Northwestern University researchers may have uncovered how parts inside human cells interact with each other thanks to a newly developed machine learning algorithm technology.
According to a recent Northwestern press release, the new machine learning algorithm, "Sliding Window Inference for Network Generation" (SWING), uses time-series data to uncover underlying biological interactions and networks within human cells. Specifically, SWING uses "time-resolved, high-throughput data" to calculate the time it takes for cause-and-effect interactions of genes within the cell to occur.
"We want to understand how cells make decisions, so we can control the decisions they make," said Neda Bagheri, PhD, assistant professor of chemical and biological engineering at Northwestern University, in a statement. "A cell might decide to divide uncontrollably, which is the case with cancer. If we understand how cells make that decision, then we can design strategies to intervene."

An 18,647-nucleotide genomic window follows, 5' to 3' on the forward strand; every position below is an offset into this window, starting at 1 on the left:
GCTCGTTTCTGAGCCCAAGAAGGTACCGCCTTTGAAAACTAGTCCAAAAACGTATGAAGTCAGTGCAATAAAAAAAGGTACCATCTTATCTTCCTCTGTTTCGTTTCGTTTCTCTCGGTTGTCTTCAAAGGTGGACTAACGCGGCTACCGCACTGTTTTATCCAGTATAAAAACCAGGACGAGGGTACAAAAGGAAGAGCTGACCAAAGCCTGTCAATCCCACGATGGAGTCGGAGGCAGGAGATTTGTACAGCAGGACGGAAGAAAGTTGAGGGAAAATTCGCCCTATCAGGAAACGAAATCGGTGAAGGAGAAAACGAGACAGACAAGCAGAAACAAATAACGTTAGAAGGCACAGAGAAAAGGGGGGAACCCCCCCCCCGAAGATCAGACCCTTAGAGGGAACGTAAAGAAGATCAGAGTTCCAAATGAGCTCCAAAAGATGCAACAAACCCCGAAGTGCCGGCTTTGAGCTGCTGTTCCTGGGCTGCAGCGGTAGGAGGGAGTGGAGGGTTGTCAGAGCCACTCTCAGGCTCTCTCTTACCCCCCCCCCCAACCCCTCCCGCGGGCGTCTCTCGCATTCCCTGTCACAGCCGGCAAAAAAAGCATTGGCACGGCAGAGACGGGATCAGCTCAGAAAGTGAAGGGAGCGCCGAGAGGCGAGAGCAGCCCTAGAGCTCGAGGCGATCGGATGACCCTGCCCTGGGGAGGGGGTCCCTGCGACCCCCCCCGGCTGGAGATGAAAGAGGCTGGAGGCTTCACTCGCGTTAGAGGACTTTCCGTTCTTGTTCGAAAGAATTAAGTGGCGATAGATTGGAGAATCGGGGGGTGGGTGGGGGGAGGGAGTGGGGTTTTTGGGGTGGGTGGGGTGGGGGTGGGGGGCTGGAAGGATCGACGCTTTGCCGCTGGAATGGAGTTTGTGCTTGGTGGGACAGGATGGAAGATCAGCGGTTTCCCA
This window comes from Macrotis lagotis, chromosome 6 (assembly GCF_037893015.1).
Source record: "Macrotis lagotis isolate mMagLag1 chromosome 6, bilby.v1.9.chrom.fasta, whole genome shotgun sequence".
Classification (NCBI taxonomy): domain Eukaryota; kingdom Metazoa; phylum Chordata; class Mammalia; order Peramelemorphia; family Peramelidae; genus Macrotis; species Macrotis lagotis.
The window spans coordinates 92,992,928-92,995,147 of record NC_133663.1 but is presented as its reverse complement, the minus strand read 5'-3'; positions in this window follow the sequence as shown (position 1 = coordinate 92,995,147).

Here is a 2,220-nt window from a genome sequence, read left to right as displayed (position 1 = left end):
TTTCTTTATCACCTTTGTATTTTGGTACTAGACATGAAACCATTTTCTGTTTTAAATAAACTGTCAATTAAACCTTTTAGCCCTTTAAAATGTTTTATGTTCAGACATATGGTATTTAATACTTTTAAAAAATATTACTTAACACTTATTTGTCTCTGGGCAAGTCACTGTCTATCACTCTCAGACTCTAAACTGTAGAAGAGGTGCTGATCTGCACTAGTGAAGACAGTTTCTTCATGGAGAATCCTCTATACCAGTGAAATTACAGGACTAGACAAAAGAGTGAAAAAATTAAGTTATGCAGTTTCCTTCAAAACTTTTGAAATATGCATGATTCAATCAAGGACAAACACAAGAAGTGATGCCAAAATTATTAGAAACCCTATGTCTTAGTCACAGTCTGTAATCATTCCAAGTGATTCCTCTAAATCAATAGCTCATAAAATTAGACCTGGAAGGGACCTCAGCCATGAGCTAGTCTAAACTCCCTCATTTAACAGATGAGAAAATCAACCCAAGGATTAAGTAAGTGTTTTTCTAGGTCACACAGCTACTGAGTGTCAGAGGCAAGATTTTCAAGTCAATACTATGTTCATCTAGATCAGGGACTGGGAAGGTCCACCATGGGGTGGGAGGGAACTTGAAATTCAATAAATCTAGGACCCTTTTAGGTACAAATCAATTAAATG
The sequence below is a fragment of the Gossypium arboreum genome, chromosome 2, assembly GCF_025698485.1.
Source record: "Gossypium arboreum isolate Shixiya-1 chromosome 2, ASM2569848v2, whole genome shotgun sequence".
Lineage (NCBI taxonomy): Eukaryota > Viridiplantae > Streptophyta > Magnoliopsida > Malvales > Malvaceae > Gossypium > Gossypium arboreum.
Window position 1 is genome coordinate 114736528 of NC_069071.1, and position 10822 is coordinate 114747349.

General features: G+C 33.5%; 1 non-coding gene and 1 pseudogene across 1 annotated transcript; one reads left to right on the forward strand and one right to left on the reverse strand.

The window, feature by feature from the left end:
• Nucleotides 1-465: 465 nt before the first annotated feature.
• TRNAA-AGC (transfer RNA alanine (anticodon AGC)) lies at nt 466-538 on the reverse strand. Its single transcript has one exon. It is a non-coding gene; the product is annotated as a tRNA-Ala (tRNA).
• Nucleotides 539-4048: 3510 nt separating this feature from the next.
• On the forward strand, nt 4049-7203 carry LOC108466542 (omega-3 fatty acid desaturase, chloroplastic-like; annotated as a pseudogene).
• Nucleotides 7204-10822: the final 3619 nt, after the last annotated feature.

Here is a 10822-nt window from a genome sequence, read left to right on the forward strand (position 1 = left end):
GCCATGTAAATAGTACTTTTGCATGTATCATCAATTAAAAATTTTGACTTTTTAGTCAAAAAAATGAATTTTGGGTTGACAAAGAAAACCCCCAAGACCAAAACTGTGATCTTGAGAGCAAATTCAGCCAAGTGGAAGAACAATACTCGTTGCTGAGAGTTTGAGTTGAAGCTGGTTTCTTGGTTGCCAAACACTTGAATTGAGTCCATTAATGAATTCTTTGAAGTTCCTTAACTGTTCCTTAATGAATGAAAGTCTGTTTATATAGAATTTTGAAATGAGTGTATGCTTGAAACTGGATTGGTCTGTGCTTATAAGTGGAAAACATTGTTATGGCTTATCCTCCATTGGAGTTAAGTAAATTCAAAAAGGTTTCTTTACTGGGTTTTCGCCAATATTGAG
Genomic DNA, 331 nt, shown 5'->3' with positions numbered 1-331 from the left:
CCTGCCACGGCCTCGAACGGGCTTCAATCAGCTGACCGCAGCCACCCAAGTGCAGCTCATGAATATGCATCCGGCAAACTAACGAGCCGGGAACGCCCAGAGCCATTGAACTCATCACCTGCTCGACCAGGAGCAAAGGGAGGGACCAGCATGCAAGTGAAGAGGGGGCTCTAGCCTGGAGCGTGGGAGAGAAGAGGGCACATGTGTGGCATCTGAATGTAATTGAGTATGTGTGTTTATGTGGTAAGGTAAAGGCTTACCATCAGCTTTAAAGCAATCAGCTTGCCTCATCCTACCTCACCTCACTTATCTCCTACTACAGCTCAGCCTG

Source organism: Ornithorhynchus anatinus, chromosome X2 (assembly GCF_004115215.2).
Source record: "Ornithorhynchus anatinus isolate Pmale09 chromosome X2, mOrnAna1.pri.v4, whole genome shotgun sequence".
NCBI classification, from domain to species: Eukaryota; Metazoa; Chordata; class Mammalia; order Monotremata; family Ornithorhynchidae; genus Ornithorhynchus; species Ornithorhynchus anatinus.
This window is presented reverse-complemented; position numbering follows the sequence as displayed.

Bagheri and her colleagues research was published Feb. 13 in the Proceedings of the National Academy of Sciences and the algorithm is open for public use to be applied to multiple disciplines.
"The framework is not specific to cell signaling or even to biological contexts," Bagheri said in the press release. "It can be used in very broad contexts, such as in economics or finance. We expect that it could have a great impact."